John McCullagh January 5, 2006

I thought I’d begin a series on ‘Hidden Newry’. Our first item couldn’t be more conspicuous! I guess I’ve passed by the house below ten thousand times without paying the slightest bit of attention. You must say where it is. First, a story!

You may have believed that the practice of imposing financial sanctions – or offering rewards – depending on whether a construction job was finished before or after schedule, was new. Not at all.

This house was constructed way back in the 1920s. As soon as construction was complete then, it was common practice to fly a flag from the chimney, to indicate that it was ahead of schedule and that the workers engaged on the project were entitled to some financial reward.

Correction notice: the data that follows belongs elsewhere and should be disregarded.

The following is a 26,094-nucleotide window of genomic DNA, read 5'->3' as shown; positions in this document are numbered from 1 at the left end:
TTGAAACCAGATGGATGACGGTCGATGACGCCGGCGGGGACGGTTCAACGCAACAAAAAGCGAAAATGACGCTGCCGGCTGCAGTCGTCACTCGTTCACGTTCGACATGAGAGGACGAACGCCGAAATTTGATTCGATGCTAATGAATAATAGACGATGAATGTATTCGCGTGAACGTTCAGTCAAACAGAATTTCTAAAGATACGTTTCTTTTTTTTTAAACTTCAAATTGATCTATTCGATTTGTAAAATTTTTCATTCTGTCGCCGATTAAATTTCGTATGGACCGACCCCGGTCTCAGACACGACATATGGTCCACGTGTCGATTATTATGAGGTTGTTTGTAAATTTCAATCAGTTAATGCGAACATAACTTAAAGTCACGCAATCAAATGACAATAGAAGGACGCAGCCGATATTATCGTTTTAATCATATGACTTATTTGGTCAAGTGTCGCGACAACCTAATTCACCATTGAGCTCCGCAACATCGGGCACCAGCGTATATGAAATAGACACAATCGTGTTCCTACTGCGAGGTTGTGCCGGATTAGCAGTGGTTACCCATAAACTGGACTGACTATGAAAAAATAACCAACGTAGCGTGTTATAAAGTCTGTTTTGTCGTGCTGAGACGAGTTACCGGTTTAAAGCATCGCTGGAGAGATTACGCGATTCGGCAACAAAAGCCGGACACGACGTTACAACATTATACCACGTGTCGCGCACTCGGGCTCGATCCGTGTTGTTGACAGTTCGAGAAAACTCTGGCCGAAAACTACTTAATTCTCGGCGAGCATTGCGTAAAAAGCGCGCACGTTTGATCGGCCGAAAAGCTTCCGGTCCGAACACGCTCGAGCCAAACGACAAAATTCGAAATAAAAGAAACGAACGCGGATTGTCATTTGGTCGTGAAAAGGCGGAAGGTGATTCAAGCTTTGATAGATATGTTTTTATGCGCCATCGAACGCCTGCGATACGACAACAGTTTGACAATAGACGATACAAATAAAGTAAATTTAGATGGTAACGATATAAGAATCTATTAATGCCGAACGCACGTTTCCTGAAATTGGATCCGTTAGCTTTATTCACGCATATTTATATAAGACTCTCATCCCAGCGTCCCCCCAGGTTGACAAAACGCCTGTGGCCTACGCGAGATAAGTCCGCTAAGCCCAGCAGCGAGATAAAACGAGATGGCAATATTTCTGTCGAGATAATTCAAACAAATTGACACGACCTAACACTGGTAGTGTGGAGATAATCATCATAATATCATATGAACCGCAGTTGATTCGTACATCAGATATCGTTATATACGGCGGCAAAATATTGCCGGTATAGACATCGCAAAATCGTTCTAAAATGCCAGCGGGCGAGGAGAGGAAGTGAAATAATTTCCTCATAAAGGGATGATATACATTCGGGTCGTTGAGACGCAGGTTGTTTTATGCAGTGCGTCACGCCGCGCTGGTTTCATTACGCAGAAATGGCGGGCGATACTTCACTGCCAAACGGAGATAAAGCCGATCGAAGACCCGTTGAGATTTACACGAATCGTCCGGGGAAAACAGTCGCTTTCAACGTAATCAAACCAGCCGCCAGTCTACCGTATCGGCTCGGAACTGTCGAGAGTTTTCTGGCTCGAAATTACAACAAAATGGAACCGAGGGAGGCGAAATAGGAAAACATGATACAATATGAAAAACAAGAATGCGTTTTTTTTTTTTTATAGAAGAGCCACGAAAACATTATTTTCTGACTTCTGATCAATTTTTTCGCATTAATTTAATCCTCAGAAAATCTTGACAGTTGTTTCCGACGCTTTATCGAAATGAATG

There was a small problem. No flag could be found! My mate’s father (to remain temporarily anonymous!) was a tradesman there. He knew where he could ‘borrow’ a flag. He returned not more than a few minutes later and hoisted the flag on the chimney.

There was considerable unease among his workmates. Not all were happy to stand beneath the fluttering Union Flag! The donor was a local Orangeman of his acquaintance!

However, the magic soon worked. The owner spotted the flag, knew its significance and ponied up a crisp

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